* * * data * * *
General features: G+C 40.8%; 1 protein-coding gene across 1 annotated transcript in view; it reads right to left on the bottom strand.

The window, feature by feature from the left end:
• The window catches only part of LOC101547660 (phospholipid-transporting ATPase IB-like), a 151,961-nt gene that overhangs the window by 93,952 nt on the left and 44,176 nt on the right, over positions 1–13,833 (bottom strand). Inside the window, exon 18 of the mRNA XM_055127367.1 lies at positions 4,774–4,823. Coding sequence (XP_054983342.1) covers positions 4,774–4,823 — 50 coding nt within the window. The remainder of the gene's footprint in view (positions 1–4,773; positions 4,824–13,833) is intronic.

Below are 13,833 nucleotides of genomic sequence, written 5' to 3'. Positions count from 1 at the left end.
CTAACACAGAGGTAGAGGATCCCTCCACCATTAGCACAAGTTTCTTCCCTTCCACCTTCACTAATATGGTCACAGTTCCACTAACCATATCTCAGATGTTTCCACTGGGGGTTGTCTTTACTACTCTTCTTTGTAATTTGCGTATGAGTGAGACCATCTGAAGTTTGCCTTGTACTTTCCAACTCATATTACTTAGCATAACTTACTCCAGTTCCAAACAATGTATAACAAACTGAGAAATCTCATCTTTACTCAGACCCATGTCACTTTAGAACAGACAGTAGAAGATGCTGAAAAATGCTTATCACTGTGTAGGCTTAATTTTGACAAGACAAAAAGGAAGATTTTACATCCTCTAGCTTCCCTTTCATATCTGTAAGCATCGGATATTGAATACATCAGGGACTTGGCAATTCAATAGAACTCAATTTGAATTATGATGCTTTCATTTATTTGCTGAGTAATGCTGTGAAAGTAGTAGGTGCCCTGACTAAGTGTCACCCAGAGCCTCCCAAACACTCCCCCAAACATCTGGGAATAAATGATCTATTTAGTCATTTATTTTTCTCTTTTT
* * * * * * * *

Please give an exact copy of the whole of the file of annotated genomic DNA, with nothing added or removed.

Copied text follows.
General features: G+C 40.8%; 1 protein-coding gene across 1 annotated transcript in view; it reads right to left on the bottom strand.

The window, feature by feature from the left end:
• The window catches only part of LOC101547660 (phospholipid-transporting ATPase IB-like), a 151,961-nt gene that overhangs the window by 93,952 nt on the left and 44,176 nt on the right, over positions 1–13,833 (bottom strand). Inside the window, exon 18 of the mRNA XM_055127367.1 lies at positions 4,774–4,823. Coding sequence (XP_054983342.1) covers positions 4,774–4,823 — 50 coding nt within the window. The remainder of the gene's footprint in view (positions 1–4,773; positions 4,824–13,833) is intronic.

Below are 13,833 nucleotides of genomic sequence, written 5' to 3'. Positions count from 1 at the left end.
CTAACACAGAGGTAGAGGATCCCTCCACCATTAGCACAAGTTTCTTCCCTTCCACCTTCACTAATATGGTCACAGTTCCACTAACCATATCTCAGATGTTTCCACTGGGGGTTGTCTTTACTACTCTTCTTTGTAATTTGCGTATGAGTGAGACCATCTGAAGTTTGCCTTGTACTTTCCAACTCATATTACTTAGCATAACTTACTCCAGTTCCAAACAATGTATAACAAACTGAGAAATCTCATCTTTACTCAGACCCATGTCACTTTAGAACAGACAGTAGAAGATGCTGAAAAATGCTTATCACTGTGTAGGCTTAATTTTGACAAGACAAAAAGGAAGATTTTACATCCTCTAGCTTCCCTTTCATATCTGTAAGCATCGGATATTGAATACATCAGGGACTTGGCAATTCAATAGAACTCAATTTGAATTATGATGCTTTCATTTATTTGCTGAGTAATGCTGTGAAAGTAGTAGGTGCCCTGACTAAGTGTCACCCAGAGCCTCCCAAACACTCCCCCAAACATCTGGGAATAAATGATCTATTTAGTCATTTATTTTTCTCTTTTT